The Serpent's Egg Page #2

Synopsis: Ingmar Bergman's The Serpent's Egg follows a week in the life of Abel Rosenberg, an out-of-work American circus acrobat living in poverty-stricken Berlin following Germany's defeat in World War I. When his brother commits suicide, Abel seeks refuge in the apartment of an old acquaintance Professor Veregus. Desperate to make ends meet in the war-ravaged city, Abel takes a job in Veregus' clinic, where he discovers the horrific truth behind the work of the strangely beneficent professor and unlocks the chilling mystery that drove his brother to kill himself.
Director(s): Ingmar Bergman
Production: 20th Century Fox Film Corporation
Rotten Tomatoes:
119 min

he was some kind of genius.


...we caught a cat and tied it down.

Hans cut it open.

It was still alive.

He let me see

how its heart beat.

Fast, fast...

I ran across him again

ten years ago in Heidelberg...

...when we were there

with the circus.

Yes, I remember that.

I saw him again today.


Did you see him?

He was at the cabaret.



Its morning.

The advantage

of knowing influential people

is that you can have

real coffee for breakfast.

The fire is going nicely,

but it will take a while

before it gets really hot.

Do you get firewood the same way?

I do know a woodkeeper,

as a matter of fact.

But I dont know anyone

who can get me butter,

so youll have to eat marmalade.

Its made of chemicals,

the label says.

I owe you a dollar.

I have to keep track.

Never mind.

Well, you...

You should keep this money

before I spend it all on booze.

- Do you drink so much?

- Whenever I have the money.

Youre not going back

to the circus?

What good is it without Max?

Well, well get

a new partner, of course.

- You know thats impossible.

- I know nothing of the kind.

Well make a new number

together, just you and I.

Abel, we could make

a magical act.

I know a marvelous magician.

Markus, you know, hes just retired.

We could take over his show.

I dont know.

Since this business

with Max, Im just...

Ever since I met Max,

youve been my big brother.

Were going to stick together now.

I wake up from a nightmare

and find that real life

is worse than the dream.

Abel, everything is all right.

We have everything we need.

I just cant figure it out.

Last night they were beating a man.

The police just turned their backs.

Abel, listen to me now.

Youre awfully tired.

Youve been drinking

much too much lately.

Im going to look after you now.

In a few days everything

will be much better. Youll see.

Well talk things over.

But now I must hurry.

I have to go to work.


Yeah, I have two jobs.

- This time of the morning?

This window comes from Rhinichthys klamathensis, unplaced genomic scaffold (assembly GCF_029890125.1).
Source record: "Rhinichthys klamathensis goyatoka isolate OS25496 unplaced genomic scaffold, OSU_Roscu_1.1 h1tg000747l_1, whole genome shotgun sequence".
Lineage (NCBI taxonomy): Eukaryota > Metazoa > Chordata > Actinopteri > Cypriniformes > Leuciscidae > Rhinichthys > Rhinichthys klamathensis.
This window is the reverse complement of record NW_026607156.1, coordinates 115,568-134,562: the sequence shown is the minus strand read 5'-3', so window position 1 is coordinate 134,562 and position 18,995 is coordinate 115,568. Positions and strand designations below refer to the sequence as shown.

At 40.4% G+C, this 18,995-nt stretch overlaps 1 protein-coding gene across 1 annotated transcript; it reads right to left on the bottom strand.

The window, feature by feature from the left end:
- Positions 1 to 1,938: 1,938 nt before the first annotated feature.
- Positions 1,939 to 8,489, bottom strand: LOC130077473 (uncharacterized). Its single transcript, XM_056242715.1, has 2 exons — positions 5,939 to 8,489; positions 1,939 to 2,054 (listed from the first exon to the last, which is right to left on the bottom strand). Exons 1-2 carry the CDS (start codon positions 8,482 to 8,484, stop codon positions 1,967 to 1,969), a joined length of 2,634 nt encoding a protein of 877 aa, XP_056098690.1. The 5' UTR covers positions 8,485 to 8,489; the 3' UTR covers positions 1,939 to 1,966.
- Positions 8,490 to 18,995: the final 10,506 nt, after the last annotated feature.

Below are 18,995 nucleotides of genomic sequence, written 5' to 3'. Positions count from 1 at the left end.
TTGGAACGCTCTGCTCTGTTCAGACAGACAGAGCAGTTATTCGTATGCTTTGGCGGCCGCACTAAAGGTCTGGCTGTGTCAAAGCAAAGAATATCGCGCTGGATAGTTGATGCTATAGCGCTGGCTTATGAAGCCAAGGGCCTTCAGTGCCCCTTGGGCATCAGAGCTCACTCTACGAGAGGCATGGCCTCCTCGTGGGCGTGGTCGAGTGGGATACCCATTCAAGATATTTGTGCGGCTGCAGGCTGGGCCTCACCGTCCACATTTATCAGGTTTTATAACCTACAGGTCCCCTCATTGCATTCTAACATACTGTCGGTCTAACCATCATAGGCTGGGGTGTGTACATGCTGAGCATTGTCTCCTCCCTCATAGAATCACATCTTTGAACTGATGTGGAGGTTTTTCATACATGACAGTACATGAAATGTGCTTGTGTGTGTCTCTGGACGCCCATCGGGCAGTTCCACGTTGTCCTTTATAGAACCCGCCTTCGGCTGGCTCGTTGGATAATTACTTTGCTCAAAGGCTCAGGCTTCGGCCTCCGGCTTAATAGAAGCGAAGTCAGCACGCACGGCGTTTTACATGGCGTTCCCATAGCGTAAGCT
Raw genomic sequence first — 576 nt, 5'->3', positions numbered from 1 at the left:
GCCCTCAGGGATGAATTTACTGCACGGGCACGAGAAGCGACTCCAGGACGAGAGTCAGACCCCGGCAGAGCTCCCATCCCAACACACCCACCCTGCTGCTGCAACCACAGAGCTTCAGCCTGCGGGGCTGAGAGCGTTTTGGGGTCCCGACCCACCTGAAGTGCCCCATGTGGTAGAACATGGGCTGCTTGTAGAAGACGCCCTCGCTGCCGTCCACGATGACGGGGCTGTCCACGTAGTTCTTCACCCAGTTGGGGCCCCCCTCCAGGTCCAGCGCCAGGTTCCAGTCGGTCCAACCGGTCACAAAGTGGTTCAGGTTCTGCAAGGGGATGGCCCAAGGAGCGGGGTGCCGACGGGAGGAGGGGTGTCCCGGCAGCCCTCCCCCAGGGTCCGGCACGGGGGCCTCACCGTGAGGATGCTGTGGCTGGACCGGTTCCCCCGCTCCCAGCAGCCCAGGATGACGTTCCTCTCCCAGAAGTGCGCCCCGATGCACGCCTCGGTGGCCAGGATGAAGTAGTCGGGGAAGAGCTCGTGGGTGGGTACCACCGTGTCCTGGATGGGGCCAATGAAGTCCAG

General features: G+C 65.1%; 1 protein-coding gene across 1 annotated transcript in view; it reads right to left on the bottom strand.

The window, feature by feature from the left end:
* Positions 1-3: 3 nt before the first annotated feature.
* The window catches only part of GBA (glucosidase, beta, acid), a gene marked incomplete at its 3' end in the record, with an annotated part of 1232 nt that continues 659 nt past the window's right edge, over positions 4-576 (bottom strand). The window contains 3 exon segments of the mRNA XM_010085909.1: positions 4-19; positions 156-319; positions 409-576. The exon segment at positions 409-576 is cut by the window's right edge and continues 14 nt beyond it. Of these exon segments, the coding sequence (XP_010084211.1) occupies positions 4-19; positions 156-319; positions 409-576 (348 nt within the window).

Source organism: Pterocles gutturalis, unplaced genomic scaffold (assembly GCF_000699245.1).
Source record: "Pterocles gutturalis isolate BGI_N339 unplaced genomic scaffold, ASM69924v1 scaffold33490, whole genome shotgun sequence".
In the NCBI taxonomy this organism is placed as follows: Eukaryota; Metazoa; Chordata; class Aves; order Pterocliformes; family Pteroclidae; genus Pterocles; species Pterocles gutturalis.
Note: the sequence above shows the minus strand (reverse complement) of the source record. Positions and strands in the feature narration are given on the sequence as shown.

- Yeah, this time of the morning.

- I cant be late.

- What sort of job?

Well, I dont know exactly.

Itss secret anyway.

- Secret?

- No, I was joking.

- Its an office. I stick stamps...

- What kind of office?

Its import and export.

Imm not really sure.

Whats the name of the company?

What the hell

is the name of the company?

Ferkel. Ferkel und Sohn.

Where is this office?

In Bayerstrasse.

Stop nagging me.

You sound like a jealous husband.

Ill be home around 2:00

and welll have dinner together.

Try and get hold of some meat

while we still have the money.

- Twenty-two bucks.

- Were rich.

- Herr Rosenberg?

- Yes?

Would you mind

coming in here for a moment?

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Ingmar Bergman

Ernst Ingmar Bergman (Swedish pronunciation: [ˈɪŋmar ˈbærjman] ( listen); 14 July 1918 – 30 July 2007) was a Swedish director, writer, and producer who worked in film, television, theatre and radio. Considered to be among the most accomplished and influential filmmakers of all time, Bergman's renowned works include Smiles of a Summer Night (1955), The Seventh Seal (1957), Wild Strawberries (1957), The Silence (1963), Persona (1966), Cries and Whispers (1972), Scenes from a Marriage (1973), and Fanny and Alexander (1982). Bergman directed over sixty films and documentaries for cinematic release and for television, most of which he also wrote. He also directed over 170 plays. From 1953, he forged a powerful creative partnership with his full-time cinematographer Sven Nykvist. Among his company of actors were Harriet and Bibi Andersson, Liv Ullmann, Gunnar Björnstrand, Erland Josephson, Ingrid Thulin and Max von Sydow. Most of his films were set in Sweden, and numerous films from Through a Glass Darkly (1961) onward were filmed on the island of Fårö. His work often deals with death, illness, faith, betrayal, bleakness and insanity. Philip French referred to Bergman as "one of the greatest artists of the 20th century [...] he found in literature and the performing arts a way of both recreating and questioning the human condition." Mick LaSalle argued, "Like Virginia Woolf and James Joyce in literature, Ingmar Bergman strove to capture and illuminate the mystery, ecstasy and fullness of life, by concentrating on individual consciousness and essential moments." more…

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Submitted on August 05, 2018

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